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Big celebration of 1960 Winter Olympics a year away

Nick Cruit
Sierra Sun
This unmarked photo hanging in the Olympic Museum at High Camp at Squaw Valley shows the speed skating oval with Blyth Arena in the background, at the 1960 Winter Games.
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LAKE TAHOE BASIN “-One year from today, a 10-day celebration commemorating the 50th anniversary of the 1960 Winter Olympic Games and a season-long recognition of the region’s Olympic heritage will begin, something planners hope to be a major draw for tourists to the region.

The Squaw Valley Olympic Museum Foundation, along with the Olympic Heritage Committee, are developing plans for the celebration and launching fundraising efforts focused on the official Squaw Valley Olympic Museum, scheduled for completion in 2012.

Both organizations ” the Museum Foundation and Heritage Committee ” are negotiating with the International Olympic Committee and the United States Olympic Committee to secure licensing agreements for the museum and the celebration, said George Koster, President of the Squaw Valley Museum Foundation Board.

The Olympic Museum and celebration hope to use the Olympic heritage in North Lake Tahoe to help drive tourism back to the area, Koster added.

Assuming there are roughly 50,000 visitors throughout the 10-day celebration, a report compiled by Truckee’s Streamline Consulting Group believes the celebration could potentially generate $40 million.

The report also estimates the Olympic Museum could generate approximately $73 million a year upon completion.

These numbers do not reflect a formula cast in stone, though, said Linda Williams, project manager for the Olympic Museum and director of production for the Olympic Heritage Celebration.

“This is a solid study we had done to see what the economic impact would be based on what other Olympic venues have done, for instance Lake Placid and Salt Lake City,” Williams said.

As for the location of the new museum, Williams said they are considering sites throughout the North Tahoe region, paying particular attention to Olympic Valley and the West Shore area where the Nordic skiing venue was built for the games.

“There certainly is an argument to be made for having the site near the venue where the games were held,” said Williams. “But nothing has been decided and we are open to ideas.”

Those involved with planning the celebration are currently looking to the community for enthusiasm and support.

“We feel we need to start getting the community involved in this well in advance to make sure it is fully focused and ready,” said Williams.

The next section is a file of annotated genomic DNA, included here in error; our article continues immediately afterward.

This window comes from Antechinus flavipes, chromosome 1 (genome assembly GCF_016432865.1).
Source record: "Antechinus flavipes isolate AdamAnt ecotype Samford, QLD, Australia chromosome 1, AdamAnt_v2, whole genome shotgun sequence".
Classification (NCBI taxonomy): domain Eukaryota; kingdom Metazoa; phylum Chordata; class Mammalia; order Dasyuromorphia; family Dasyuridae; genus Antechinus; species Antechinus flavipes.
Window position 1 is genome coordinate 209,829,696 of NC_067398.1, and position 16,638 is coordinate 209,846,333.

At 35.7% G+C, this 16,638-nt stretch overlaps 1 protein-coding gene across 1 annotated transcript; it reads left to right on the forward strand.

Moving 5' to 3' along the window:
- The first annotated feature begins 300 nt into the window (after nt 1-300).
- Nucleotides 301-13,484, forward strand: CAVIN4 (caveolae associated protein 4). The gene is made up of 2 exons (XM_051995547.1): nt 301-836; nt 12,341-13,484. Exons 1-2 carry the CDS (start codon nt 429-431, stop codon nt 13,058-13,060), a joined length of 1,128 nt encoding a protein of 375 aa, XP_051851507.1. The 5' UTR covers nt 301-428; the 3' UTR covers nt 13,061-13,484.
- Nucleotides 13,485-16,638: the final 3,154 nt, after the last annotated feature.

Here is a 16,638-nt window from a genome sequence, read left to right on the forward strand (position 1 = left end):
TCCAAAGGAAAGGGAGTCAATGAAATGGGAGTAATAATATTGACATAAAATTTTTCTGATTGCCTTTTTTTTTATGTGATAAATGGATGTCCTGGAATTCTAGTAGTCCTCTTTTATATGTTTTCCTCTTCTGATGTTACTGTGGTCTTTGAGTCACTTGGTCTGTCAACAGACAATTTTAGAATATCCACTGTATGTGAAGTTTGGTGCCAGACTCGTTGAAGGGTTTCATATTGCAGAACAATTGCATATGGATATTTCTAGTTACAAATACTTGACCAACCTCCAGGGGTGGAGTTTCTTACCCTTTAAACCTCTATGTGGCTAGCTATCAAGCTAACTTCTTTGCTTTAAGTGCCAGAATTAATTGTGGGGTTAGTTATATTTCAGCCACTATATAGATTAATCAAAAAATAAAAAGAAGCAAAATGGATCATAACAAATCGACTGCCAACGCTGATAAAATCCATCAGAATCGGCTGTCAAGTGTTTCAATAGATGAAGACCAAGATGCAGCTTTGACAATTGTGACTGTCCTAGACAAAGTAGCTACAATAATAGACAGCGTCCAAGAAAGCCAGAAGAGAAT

The celebration will include 10 days of reenacted events, sporting competitions on snow and ice, and recognition of past and present Olympians in the community. Its time frame was chosen to capitalize on the Olympics return to the North American west coast, according to Koster and Williams.

“We chose the time because it is a lull between Christmas and the other major ski holidays like Martin Luther King, Jr. Day and Presidents Day,” Williams said. “We also hope to capitalize on the Olympics in Vancouver and ride the tide surrounding the 60th Winter Games.”

The 2010 Winter Olympics in Vancouver, British Columbia, is scheduled to be held Feb. 12 to 28, 2010.

“We feel that this is going to be a huge generator of revenue,” said Williams, “and our community and local businesses can ride on the wave of tourism and the exposure this will bring by thinking of creative ways they can tie into our local heritage celebration.”

Learn how to be a part of the Olympic Museum and the Olympic Heritage Celebration at http://www.squawvalleymuseum.com and http://www.1960winterolympics.com.

The Squaw Valley Business Association and the North Lake Tahoe Resort Association will host an Olympic Heritage Celebration awareness kickoff Feb. 6-9, 2009.

– Friday night retro-themed dance party at the Resort at Squaw Creek

– Saturday lunch with the Olympians and race on the mountain

– Saturday evening gala event at PlumpJack with master of ceremonies Johnny Moseley

– Early Sunday morning breakfast on the mountain followed by first tracks


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